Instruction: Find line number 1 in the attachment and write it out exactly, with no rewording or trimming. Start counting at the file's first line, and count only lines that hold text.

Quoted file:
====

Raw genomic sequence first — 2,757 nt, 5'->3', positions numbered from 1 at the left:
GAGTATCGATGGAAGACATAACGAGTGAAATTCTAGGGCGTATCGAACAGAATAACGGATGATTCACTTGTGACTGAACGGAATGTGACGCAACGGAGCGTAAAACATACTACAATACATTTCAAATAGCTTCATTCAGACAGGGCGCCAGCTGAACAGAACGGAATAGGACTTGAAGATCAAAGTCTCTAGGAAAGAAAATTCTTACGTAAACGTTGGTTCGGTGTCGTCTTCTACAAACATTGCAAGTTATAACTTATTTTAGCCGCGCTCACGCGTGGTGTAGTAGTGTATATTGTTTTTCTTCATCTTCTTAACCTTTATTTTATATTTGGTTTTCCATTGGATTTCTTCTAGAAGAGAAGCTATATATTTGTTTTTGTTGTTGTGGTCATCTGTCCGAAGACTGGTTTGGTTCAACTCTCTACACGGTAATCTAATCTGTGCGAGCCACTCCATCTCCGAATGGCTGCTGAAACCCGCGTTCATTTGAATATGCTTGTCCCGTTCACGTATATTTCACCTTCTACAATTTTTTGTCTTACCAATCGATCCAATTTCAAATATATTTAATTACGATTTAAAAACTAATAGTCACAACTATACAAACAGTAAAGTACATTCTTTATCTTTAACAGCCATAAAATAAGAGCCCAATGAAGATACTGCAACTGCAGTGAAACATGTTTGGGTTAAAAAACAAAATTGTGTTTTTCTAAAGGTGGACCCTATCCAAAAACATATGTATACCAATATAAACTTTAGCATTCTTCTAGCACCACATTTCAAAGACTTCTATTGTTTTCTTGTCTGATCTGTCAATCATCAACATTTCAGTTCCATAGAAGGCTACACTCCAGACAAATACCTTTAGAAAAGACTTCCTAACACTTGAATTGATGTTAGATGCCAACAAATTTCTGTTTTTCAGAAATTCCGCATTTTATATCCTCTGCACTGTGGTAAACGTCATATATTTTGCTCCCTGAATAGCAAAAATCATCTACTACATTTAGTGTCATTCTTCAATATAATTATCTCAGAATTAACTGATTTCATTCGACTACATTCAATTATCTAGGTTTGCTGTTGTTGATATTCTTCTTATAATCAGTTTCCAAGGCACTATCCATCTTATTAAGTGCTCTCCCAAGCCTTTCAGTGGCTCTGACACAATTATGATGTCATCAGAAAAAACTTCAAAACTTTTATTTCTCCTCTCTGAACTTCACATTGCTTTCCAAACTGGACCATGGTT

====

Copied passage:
Raw genomic sequence first — 2,757 nt, 5'->3', positions numbered from 1 at the left: